Giants

Bochy opines on Belt's power, Sandoval's weight

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Bochy opines on Belt's power, Sandoval's weight

CHICAGO -- Giants manager Bruce Bochy said he only had one real choice to make in Sunday's lineup, and that was whether to play Brandon Belt or Brett Pill at first base.

Belt was hitting left-handers very well earlier in the season, but his splits have gone back to what you might expect: .280 vs. right-handers and .232 vs. lefties.

So Pill, who has been playing every day at Triple-A Fresno, gets a shot.

One other oddity remains from Belt's splits: He has four home runs in 95 at-bats against lefties, and zero in 232 at-bats against right-handers.

Yep. Belt hasn't hit a home run off a right-hander all season. Bochy said he isn't fretting over that. He's pleased with the progress Belt has made, especially making more consistent contact. He also said he wouldn't recommend that Belt return to the Dominican winter league, and that a rest would probably benefit him more than anything.

"Without question, the progress has been pretty good with Brandon," Bochy said. "The contact, the swings and misses he had earlier in the season, he's made some adjustments which have helped him. His confidence has grown, too. Like all young players, it's the normal growth you see. He's turning on balls better but he's still using left field."

Does Bochy envision Belt hitting more home runs next year?

"I do think that's going to happen," the manager said. "He's shown more power, not with home runs, but he's driving the ball better. In batting practice, he's getting through the ball better. And he's strong. Yeah, I think with the adjustments he's made, it'll help him from the power side."

Bochy is keenly aware that the Giants haven't received a home run from a corner infielder since July 8. That's when Pablo Sandoval hit his last one.

And then you've got second base, where the Giants have received one homer all season. Their pitchers have hit two, by the way.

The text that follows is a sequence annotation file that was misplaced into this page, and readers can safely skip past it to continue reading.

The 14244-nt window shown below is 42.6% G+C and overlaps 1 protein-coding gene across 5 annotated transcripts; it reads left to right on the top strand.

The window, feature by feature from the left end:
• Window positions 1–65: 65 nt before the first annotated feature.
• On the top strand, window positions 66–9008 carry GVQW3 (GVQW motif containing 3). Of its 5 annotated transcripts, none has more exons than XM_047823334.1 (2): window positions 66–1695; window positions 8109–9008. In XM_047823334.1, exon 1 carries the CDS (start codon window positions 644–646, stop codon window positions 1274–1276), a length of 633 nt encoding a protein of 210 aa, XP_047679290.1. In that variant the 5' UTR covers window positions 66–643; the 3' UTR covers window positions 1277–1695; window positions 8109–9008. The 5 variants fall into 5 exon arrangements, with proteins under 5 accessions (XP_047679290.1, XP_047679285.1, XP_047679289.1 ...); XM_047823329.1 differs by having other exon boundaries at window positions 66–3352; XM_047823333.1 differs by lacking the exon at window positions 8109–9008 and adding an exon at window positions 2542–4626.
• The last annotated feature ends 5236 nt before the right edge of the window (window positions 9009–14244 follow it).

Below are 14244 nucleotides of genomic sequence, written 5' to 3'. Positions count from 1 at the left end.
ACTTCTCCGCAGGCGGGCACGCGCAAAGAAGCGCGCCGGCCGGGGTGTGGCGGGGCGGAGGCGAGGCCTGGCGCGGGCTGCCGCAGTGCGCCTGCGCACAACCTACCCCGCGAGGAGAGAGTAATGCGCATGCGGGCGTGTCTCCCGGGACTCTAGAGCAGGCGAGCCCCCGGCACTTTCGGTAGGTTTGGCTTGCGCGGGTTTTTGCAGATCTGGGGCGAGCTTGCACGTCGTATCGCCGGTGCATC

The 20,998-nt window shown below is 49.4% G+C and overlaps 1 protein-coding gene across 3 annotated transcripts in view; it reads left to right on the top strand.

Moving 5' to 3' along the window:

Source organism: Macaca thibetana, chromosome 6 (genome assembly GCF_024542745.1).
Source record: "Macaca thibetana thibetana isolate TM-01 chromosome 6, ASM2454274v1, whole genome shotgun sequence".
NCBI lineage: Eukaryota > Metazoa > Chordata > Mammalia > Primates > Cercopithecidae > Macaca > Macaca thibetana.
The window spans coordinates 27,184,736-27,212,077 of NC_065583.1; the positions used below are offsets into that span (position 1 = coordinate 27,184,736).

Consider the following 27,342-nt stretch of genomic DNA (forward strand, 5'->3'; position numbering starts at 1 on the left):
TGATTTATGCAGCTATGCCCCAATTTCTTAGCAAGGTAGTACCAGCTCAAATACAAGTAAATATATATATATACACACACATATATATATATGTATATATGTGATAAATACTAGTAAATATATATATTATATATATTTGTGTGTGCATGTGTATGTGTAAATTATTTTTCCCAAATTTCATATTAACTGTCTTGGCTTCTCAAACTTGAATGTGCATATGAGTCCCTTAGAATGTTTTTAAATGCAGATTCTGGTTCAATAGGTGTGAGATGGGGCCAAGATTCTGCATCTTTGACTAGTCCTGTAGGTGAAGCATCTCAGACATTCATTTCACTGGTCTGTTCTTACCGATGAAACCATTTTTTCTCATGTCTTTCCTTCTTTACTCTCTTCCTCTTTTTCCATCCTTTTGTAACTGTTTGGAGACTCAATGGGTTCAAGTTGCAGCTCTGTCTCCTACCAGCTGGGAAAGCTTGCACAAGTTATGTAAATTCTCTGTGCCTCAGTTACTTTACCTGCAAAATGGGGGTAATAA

As a team, their 81 home runs are the fewest in the major leagues.

"It's really pretty amazing that we're putting runs on the board without the power," Bochy said. "Power really helps you when you get behind. But we got some timely hits (Saturday) and we got a bases-clearing double. That's been working for us."

It would help to get Sandoval's home run stroke going. He's on a pretty good power outage in his own right -- 104 at-bats -- and Bochy said the time the Panda has missed on the disabled list has messed with his timing. He's still out in front too often.

Then came the burning question: Is Sandoval too heavy?

"That's a good question," Bochy said. "It's an ongoing issue, obviously, and something he's been battling. He showed last year he's a different hitter when his weight is down."

Sandoval often rides an exercise bike after games while his teammates are attacking the spread. He hasn't gained weight in recent weeks.

"We're maintaining it," Bochy said. "We're happy with that. I won't lie, we'd like to get him down a little bit, get him back on the program he had two years ago."

Sandoval worked with trainers at Triple Threat Performance in Arizona last offseason, but it lacked the intensity of the previous winter. Bochy said no plans have been made for Sandoval yet this coming winter, but all parties are well aware that work needs to be done.

We've got a 40 percent chance of rain near the first pitch. Delays would be unwelcome, especially with the Giants playing a Labor Day matinee at AT&T Park on Monday. But overcast skies seem fairly bright as of this writing. So hold a good thought.

Odd fact: This is Matt Cain's fourth consecutive start on the road.

The lineup: CF Pagan, 2BScutaro, 3B Sandoval, C Posey, RF Pence, SS Arias, LF Nady, 1B Pill, P Cain.

With new posting system reportedly agreed to, Giants can soon chase Ohtani

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AP

With new posting system reportedly agreed to, Giants can soon chase Ohtani

SAN FRANCISCO -- As the Giants continue to wait for a resolution to the Giancarlo Stanton chase, they may soon find themselves bidding on another superstar talent they have long coveted. 

According to multiple reports, Major League Baseball, the Players Association, and the Nippon Professional Baseball Organization agreed to a new posting system that should allow Shohei Ohtani to be made available in about 10 days. Joel Sherman of the NY Post reported that MLB owners must ratify the agreement next Friday and Ohtani would then be posted that day or the following day. 

The Giants have made no secret of their desire to jump feet-first into that process, and general manager Bobby Evans and assistant GM Jeremy Shelley visited Japan in September to scout Ohtani, a potential two-way star. Ohtani wants to be a starter and a hitter in the big leagues, as he was in Japan, and after watching tape of the 23-year-old, Bruce Bochy said he would be on board. 

"He's good," Bochy said after a game at Dodger Stadium late in the season. "I absolutely would play him every day."